- I very much like the idea of the random character advancement tables, but I find the execution too swingy and the results too wildly different in power. I would definitively tweak the tables before using them, either by rolling multiple dice to create a bell curve that makes desirable results more common, or by powering up the weaker results such as skill bonuses. Rolling three times and picking two of the results might also work as a quickfix.

- Scots and Cymri are very place-specific. I would have liked to see some suggestions on how to adapt those two classes to other parts of medieval Europe.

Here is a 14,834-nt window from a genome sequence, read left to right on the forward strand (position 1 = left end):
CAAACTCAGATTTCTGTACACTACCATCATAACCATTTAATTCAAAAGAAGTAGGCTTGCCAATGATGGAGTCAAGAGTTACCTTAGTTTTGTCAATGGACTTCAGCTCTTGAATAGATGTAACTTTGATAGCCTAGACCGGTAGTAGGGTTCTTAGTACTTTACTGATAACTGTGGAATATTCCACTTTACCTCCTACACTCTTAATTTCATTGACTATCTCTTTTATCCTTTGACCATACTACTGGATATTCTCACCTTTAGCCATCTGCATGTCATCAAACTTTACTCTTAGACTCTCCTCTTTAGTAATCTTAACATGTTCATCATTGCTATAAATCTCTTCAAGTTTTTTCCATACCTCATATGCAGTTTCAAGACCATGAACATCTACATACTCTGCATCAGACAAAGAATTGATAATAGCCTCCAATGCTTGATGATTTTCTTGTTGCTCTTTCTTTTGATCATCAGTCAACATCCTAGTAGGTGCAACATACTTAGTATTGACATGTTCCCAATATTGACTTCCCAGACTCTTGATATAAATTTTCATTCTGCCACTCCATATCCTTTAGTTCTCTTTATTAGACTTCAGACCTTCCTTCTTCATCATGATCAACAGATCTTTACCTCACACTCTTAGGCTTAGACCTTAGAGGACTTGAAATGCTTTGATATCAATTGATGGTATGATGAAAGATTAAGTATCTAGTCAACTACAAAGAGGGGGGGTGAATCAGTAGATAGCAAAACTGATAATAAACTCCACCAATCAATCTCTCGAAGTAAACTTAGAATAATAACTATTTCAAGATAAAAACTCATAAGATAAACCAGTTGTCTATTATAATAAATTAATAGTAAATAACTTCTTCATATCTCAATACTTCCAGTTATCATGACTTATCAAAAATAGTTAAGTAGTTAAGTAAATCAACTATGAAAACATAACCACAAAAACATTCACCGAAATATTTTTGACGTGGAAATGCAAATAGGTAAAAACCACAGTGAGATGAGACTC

Scots are obviously easy - there are plenty of barbarian peoples on the outskirts of civilized Europe depending on the exact time of the game, such as Vikings, Saxons, Huns, Mongols and so on that can use the same stats.
Cymri are a bit trickier, as their most obvious continental counterpart - Rroma and Sinti - didn't enter the European heartland until the 15th century, and Yenish did emerge even much later.

So, check it out. And if you already have L&D, please SHARE THE LINK everywhere. Let's see if we can get L&D back into the TOP 5!


Currently Smoking: Mastro De Paja Bent Apple + Peterson's Old Dublin